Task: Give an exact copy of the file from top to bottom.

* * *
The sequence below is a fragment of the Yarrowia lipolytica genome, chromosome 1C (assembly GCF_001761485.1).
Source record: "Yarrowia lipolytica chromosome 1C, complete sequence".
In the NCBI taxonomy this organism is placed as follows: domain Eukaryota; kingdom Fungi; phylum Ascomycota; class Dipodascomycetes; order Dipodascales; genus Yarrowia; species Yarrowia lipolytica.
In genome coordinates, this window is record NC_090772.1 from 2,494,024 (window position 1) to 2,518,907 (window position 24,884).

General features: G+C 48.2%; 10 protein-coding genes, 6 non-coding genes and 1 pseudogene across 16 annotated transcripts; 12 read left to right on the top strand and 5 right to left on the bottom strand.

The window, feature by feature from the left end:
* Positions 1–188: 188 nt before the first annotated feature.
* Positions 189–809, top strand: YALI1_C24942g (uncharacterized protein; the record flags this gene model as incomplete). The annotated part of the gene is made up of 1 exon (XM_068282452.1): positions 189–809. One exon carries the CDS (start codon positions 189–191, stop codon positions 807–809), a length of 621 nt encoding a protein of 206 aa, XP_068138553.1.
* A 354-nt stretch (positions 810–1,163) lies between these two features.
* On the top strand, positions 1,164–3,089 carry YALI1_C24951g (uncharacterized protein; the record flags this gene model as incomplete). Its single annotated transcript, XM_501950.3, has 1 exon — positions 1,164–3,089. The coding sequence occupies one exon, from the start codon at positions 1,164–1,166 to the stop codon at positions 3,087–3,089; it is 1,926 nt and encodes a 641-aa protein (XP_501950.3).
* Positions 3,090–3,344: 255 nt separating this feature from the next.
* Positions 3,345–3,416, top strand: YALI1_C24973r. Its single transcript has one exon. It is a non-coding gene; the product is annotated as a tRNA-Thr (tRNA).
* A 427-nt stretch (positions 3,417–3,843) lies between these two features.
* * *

The sequence below is a fragment of the Yarrowia lipolytica genome, chromosome 1C (assembly GCF_001761485.1).
Source record: "Yarrowia lipolytica chromosome 1C, complete sequence".
In the NCBI taxonomy this organism is placed as follows: domain Eukaryota; kingdom Fungi; phylum Ascomycota; class Dipodascomycetes; order Dipodascales; genus Yarrowia; species Yarrowia lipolytica.
In genome coordinates, this window is record NC_090772.1 from 2,494,024 (window position 1) to 2,518,907 (window position 24,884).

General features: G+C 48.2%; 10 protein-coding genes, 6 non-coding genes and 1 pseudogene across 16 annotated transcripts; 12 read left to right on the top strand and 5 right to left on the bottom strand.

The window, feature by feature from the left end:
* Positions 1–188: 188 nt before the first annotated feature.
* Positions 189–809, top strand: YALI1_C24942g (uncharacterized protein; the record flags this gene model as incomplete). The annotated part of the gene is made up of 1 exon (XM_068282452.1): positions 189–809. One exon carries the CDS (start codon positions 189–191, stop codon positions 807–809), a length of 621 nt encoding a protein of 206 aa, XP_068138553.1.
* A 354-nt stretch (positions 810–1,163) lies between these two features.
* On the top strand, positions 1,164–3,089 carry YALI1_C24951g (uncharacterized protein; the record flags this gene model as incomplete). Its single annotated transcript, XM_501950.3, has 1 exon — positions 1,164–3,089. The coding sequence occupies one exon, from the start codon at positions 1,164–1,166 to the stop codon at positions 3,087–3,089; it is 1,926 nt and encodes a 641-aa protein (XP_501950.3).
* Positions 3,090–3,344: 255 nt separating this feature from the next.
* Positions 3,345–3,416, top strand: YALI1_C24973r. Its single transcript has one exon. It is a non-coding gene; the product is annotated as a tRNA-Thr (tRNA).
* A 427-nt stretch (positions 3,417–3,843) lies between these two features.